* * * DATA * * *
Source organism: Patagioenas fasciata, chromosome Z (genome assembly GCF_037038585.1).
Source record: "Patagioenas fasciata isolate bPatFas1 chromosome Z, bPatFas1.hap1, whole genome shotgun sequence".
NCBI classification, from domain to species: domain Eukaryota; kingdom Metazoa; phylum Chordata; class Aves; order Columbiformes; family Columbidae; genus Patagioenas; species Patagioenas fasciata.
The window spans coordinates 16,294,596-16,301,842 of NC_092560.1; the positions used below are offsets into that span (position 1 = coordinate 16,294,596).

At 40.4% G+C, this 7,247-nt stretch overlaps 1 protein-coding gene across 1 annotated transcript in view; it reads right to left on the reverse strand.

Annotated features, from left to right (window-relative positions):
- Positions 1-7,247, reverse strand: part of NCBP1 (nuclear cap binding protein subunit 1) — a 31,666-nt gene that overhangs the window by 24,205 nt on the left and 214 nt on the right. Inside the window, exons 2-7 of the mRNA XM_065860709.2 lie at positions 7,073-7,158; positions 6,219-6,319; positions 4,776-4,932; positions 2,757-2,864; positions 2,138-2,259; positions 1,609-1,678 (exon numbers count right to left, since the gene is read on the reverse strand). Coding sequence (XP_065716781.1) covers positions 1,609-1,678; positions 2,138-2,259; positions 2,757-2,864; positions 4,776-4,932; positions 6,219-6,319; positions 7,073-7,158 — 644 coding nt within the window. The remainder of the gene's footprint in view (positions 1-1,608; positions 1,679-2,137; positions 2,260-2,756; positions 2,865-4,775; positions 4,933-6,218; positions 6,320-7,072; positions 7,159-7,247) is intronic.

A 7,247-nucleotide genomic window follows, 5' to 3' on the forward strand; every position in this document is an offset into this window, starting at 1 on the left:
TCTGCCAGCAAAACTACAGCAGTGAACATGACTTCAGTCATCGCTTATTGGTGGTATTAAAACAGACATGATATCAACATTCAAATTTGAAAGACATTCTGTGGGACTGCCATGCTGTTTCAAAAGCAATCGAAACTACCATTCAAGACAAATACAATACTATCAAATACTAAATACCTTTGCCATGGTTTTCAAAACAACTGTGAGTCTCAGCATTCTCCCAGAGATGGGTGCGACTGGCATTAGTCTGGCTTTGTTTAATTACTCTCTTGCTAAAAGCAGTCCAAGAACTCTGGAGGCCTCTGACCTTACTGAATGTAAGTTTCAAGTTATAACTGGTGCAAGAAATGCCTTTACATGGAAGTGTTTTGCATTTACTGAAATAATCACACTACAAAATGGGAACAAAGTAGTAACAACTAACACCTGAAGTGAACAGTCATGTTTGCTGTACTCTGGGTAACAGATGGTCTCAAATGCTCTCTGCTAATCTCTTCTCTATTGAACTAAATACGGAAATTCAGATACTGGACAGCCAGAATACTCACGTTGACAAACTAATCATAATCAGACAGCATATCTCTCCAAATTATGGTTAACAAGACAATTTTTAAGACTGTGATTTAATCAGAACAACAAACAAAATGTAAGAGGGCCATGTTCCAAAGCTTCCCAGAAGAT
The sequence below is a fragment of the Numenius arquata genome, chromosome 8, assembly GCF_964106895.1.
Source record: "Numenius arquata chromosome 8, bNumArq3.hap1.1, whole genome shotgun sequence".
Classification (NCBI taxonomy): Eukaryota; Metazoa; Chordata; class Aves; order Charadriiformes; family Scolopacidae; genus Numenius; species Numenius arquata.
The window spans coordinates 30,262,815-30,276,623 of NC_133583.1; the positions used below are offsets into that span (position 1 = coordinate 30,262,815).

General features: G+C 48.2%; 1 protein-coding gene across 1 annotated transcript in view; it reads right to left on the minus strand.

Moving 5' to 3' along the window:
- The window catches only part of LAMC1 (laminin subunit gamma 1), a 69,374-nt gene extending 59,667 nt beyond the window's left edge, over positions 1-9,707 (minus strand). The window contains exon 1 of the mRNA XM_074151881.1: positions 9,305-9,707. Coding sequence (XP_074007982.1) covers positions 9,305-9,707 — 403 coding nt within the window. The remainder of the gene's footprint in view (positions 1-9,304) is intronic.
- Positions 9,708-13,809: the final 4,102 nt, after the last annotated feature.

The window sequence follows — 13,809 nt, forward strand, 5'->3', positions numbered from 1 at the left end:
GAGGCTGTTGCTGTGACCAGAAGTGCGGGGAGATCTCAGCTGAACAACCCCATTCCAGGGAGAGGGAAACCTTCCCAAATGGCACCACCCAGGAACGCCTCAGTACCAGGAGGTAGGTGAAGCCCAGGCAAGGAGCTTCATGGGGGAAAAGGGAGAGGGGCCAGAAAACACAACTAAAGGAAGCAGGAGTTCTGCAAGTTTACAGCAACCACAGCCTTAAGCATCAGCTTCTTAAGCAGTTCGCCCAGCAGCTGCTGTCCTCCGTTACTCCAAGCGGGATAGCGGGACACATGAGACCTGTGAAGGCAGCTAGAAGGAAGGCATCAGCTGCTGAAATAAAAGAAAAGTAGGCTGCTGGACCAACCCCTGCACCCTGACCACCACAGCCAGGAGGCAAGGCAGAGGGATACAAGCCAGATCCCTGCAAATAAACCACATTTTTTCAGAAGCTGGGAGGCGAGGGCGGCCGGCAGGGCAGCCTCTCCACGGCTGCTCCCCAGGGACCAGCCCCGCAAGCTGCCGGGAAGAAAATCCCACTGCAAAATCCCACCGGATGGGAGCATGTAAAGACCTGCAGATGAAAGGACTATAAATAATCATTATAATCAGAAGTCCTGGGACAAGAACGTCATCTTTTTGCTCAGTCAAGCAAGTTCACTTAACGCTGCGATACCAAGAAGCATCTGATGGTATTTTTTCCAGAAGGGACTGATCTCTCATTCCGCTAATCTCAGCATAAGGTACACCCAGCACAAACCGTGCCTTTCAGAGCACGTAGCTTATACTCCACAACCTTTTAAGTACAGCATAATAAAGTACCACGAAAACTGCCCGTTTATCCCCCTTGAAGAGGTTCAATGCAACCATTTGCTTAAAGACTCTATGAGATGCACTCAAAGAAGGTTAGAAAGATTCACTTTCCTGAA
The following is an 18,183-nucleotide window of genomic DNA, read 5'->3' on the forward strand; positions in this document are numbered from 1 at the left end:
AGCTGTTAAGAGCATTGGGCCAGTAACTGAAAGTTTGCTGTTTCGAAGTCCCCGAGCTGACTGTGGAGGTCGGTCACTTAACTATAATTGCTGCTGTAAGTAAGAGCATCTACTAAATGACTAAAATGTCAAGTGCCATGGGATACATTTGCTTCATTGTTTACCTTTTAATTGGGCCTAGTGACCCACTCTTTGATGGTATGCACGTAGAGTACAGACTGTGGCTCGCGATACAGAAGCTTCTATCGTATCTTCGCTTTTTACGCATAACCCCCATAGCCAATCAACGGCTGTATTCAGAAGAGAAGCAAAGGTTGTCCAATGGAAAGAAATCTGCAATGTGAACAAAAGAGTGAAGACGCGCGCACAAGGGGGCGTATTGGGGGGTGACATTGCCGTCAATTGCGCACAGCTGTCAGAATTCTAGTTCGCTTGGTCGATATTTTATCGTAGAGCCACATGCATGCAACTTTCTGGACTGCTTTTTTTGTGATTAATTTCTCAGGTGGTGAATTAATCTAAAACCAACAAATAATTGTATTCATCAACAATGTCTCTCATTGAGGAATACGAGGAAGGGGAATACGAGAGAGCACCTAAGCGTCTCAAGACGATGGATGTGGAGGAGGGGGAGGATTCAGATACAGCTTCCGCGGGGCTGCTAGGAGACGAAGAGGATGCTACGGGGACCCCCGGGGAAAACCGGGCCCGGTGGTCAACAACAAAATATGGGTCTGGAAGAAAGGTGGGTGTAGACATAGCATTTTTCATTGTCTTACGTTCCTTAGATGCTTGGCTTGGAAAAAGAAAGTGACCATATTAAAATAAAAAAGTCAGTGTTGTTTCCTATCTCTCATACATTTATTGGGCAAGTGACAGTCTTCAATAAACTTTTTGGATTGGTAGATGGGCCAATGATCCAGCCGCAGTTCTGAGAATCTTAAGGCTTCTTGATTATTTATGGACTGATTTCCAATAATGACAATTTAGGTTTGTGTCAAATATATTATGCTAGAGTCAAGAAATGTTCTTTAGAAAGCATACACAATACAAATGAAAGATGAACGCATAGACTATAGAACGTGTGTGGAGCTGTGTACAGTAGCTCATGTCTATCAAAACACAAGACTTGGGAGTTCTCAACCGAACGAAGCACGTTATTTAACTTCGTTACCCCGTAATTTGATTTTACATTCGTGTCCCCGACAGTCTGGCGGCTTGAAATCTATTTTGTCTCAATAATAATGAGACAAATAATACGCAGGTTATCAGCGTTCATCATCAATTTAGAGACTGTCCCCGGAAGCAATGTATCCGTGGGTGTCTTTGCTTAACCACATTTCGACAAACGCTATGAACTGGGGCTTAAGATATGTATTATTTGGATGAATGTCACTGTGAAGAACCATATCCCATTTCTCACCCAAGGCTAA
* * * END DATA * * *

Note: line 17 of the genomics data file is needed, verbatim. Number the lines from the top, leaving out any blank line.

- Positions 9,708-13,809: the final 4,102 nt, after the last annotated feature.